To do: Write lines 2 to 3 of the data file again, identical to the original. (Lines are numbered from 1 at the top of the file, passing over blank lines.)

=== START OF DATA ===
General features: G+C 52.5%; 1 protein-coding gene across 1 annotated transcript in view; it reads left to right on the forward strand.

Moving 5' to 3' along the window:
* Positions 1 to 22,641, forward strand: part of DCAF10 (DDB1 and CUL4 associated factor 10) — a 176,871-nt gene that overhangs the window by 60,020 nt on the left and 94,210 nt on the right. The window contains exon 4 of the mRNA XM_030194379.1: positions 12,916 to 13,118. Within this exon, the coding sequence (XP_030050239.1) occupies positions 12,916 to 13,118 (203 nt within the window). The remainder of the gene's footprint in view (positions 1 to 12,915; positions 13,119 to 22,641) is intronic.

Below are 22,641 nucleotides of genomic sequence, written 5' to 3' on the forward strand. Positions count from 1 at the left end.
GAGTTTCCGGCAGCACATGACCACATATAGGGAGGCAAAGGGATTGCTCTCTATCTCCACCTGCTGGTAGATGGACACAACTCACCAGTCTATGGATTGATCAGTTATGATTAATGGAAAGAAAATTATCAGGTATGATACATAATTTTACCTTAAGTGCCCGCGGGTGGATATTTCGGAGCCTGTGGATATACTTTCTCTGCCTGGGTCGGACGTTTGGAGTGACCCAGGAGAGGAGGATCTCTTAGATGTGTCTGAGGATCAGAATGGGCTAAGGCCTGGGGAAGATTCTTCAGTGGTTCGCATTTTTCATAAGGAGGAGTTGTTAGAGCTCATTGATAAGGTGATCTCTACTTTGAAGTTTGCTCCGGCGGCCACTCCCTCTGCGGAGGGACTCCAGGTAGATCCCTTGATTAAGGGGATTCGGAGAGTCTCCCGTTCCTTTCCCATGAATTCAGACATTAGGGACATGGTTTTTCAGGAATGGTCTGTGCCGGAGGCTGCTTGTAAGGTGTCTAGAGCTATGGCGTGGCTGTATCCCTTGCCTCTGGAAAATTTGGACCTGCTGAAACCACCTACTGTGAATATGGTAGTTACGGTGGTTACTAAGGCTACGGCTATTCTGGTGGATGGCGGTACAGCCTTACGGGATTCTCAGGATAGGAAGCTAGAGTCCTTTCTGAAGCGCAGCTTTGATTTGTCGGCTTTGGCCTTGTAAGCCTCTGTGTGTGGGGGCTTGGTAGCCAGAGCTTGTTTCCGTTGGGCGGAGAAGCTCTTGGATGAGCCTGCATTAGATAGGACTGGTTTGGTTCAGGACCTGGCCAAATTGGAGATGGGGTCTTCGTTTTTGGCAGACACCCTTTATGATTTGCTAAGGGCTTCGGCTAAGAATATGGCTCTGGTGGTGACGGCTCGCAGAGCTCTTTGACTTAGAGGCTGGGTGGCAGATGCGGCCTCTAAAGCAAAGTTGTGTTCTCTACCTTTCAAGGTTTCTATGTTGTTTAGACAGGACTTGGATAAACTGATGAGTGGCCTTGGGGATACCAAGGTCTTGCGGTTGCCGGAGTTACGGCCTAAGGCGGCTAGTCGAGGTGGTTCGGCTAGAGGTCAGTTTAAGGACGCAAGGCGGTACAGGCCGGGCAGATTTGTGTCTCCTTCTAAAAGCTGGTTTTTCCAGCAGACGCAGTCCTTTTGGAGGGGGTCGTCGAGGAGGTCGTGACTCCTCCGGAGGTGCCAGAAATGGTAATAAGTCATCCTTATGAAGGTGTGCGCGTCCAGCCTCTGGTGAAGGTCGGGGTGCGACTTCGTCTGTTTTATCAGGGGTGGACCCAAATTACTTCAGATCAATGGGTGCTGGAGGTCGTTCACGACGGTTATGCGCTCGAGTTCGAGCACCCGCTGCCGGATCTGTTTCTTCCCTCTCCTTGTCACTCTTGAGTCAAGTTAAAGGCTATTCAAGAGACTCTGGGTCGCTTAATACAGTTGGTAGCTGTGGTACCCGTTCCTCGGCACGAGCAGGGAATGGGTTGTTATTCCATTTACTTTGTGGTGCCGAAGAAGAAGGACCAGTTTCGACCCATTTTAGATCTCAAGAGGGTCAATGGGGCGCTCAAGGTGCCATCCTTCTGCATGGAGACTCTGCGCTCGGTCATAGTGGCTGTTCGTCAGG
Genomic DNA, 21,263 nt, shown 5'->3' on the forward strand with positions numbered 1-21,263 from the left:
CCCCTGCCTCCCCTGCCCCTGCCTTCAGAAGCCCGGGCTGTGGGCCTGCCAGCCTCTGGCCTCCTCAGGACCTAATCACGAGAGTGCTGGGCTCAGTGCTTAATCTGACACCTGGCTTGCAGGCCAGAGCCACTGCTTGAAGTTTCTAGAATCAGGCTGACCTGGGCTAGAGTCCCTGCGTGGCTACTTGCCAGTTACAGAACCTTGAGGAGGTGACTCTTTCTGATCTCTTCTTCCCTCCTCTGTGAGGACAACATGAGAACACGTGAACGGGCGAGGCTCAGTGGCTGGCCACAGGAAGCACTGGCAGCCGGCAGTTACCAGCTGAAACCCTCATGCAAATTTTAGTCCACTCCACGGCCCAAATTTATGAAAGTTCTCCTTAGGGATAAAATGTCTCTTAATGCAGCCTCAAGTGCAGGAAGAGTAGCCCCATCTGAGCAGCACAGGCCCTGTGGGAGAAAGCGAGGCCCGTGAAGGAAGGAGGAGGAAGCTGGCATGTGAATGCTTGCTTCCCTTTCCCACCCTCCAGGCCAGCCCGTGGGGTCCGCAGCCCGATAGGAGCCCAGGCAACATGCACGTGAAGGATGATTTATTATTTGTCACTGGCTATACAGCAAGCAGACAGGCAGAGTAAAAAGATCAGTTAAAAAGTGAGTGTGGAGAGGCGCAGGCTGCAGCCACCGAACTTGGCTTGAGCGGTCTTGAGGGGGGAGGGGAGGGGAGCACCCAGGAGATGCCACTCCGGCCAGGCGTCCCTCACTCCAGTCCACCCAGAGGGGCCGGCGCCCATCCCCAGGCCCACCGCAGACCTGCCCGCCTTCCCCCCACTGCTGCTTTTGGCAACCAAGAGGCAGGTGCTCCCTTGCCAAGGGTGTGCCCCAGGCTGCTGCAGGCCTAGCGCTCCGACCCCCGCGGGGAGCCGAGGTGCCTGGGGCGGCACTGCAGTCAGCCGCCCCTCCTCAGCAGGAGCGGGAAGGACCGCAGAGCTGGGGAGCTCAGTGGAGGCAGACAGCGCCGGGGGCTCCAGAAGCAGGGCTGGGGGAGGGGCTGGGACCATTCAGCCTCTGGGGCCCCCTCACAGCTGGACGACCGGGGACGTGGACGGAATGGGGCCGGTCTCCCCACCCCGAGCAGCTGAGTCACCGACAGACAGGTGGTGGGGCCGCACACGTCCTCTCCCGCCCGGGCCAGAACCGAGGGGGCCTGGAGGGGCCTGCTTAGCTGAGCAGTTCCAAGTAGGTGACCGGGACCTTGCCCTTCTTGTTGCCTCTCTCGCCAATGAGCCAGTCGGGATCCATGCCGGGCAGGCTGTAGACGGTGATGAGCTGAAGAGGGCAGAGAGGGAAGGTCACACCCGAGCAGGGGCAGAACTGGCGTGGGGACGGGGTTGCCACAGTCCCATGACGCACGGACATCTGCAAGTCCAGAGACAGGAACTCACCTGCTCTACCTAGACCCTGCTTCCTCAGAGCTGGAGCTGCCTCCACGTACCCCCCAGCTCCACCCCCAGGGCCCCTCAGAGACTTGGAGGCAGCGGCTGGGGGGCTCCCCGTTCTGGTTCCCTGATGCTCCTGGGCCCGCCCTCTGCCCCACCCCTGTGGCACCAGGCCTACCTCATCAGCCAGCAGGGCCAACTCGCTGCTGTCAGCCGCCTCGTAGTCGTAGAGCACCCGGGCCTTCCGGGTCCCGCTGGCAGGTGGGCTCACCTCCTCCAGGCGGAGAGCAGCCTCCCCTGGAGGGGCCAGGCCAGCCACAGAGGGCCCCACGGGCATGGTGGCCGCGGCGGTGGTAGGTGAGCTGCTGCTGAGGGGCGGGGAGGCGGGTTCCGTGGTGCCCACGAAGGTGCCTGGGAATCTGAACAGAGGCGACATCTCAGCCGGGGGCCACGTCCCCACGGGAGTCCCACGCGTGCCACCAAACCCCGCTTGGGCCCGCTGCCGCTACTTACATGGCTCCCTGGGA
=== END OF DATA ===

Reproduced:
Moving 5' to 3' along the window:
* Positions 1 to 22,641, forward strand: part of DCAF10 (DDB1 and CUL4 associated factor 10) — a 176,871-nt gene that overhangs the window by 60,020 nt on the left and 94,210 nt on the right. The window contains exon 4 of the mRNA XM_030194379.1: positions 12,916 to 13,118. Within this exon, the coding sequence (XP_030050239.1) occupies positions 12,916 to 13,118 (203 nt within the window). The remainder of the gene's footprint in view (positions 1 to 12,915; positions 13,119 to 22,641) is intronic.